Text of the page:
Employers are under a duty to consider alternative employment for employees returning to work after a brain injury if it appears they may not be able to return to their previous role (with or without adjustments being made to that role), but in some situations this will not be possible either; this could depend on the size of the employer, what roles are available and the impact of the brain injury on the employee. It can occasionally be reasonable to require an employer to create a new role for the employee, but this is not often the case. Employees who are facing a situation where their employer has assessed that they are no longer able to employ them should seek specialist advice on their options if they have concerns about the assessment/their employer’s decision. Please see the list at the end of this guide for signposting to further support.

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Top Tip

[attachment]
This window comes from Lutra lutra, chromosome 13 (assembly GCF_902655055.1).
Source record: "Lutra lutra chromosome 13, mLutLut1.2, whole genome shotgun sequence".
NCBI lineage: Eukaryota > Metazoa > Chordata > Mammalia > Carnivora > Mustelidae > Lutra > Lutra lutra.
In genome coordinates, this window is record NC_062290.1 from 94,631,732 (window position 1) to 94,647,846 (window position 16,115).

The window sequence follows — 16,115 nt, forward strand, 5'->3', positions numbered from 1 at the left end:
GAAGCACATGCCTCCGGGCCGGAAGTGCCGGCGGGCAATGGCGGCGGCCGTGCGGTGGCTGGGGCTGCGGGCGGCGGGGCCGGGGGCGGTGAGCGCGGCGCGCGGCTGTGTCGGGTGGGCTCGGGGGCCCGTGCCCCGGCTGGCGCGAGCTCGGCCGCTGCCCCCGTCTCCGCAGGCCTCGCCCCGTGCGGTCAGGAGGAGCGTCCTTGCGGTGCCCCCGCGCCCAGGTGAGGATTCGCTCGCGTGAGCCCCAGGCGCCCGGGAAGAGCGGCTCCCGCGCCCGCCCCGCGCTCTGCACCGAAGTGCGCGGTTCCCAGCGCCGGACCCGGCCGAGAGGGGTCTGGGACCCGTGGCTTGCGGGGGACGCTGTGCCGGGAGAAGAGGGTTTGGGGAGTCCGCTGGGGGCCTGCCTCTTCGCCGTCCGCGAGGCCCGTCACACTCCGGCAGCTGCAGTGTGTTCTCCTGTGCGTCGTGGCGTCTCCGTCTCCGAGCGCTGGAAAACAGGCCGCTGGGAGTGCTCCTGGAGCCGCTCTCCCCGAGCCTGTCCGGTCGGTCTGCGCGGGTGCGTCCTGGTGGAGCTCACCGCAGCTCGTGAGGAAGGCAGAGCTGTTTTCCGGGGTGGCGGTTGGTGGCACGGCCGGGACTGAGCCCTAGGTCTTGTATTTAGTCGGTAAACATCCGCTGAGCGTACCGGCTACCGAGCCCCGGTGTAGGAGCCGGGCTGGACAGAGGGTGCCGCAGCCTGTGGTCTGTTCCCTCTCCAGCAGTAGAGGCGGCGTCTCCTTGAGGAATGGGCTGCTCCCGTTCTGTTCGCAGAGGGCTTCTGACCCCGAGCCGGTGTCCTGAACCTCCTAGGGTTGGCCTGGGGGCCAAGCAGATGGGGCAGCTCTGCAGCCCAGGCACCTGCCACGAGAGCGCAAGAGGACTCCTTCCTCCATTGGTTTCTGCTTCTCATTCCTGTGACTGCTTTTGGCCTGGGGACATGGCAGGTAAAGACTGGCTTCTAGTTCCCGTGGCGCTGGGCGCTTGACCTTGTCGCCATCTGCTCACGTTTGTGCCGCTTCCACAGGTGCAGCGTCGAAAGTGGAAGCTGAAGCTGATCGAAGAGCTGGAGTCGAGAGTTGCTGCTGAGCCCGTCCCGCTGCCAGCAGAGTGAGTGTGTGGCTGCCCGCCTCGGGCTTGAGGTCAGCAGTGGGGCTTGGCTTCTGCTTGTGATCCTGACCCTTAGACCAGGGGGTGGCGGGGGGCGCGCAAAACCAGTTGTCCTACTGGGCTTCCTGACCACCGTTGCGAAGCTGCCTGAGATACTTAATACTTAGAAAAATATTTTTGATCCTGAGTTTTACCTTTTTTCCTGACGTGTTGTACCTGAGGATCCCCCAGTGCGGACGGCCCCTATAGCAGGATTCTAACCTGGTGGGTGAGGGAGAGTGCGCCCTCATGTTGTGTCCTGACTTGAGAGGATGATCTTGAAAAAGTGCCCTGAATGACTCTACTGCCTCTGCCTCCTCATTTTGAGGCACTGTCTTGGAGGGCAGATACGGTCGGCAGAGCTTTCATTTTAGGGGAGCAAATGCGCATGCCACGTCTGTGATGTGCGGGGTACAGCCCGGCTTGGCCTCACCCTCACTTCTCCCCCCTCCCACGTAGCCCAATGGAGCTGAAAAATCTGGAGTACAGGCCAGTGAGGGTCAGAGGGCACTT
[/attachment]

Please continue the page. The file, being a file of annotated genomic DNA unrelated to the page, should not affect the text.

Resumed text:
Workplace needs after brain injury will be unique to the employee. There is no ‘one-size fits all’.

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In Summary

Employers are under a duty to consider alternative employment for employees returning to work after a brain injury if it appears they may not be able to return to their previous role


We're here to help you.

We hope you find this guide useful, whether you are reading this from the perspective of an employer, or if you have had a brain injury and are contemplating returning to work after a brain injury.

If you would like to speak to a member of our brain injury team about an ‘employment after brain injury’ related query, please complete the contact form below, or give us a call on 020 3411 5839.